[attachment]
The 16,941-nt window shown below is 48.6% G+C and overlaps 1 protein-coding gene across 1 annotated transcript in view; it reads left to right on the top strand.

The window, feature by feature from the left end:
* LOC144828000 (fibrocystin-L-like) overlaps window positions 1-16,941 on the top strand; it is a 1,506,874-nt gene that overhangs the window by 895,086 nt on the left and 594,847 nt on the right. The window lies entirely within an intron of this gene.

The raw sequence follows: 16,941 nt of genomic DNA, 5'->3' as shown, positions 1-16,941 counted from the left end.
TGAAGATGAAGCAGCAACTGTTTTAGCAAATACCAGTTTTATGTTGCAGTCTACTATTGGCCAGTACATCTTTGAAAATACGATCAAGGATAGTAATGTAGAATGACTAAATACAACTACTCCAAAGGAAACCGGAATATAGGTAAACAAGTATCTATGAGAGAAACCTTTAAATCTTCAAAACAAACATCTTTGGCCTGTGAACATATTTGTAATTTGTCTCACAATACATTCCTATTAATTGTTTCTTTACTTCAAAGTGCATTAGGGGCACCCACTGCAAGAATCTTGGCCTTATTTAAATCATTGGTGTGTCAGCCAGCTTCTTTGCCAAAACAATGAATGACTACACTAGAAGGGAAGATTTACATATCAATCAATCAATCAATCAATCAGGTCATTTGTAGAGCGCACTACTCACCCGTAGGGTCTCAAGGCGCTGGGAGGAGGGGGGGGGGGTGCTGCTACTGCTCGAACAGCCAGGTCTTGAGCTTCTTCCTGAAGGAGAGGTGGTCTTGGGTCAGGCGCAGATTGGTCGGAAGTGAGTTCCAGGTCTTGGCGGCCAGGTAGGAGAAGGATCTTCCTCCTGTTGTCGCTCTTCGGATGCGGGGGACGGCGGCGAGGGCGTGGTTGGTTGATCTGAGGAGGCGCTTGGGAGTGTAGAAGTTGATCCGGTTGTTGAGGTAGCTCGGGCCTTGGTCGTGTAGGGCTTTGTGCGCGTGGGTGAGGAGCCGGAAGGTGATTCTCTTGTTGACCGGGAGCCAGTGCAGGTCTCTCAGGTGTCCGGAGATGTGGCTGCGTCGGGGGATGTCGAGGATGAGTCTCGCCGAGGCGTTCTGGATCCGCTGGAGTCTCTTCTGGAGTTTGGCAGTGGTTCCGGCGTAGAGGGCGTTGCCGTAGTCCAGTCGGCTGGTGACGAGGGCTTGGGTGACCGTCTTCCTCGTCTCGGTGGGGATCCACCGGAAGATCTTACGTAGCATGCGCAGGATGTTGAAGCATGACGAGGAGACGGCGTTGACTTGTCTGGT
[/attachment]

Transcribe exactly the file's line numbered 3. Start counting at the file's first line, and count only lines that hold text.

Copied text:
* LOC144828000 (fibrocystin-L-like) overlaps window positions 1-16,941 on the top strand; it is a 1,506,874-nt gene that overhangs the window by 895,086 nt on the left and 594,847 nt on the right. The window lies entirely within an intron of this gene.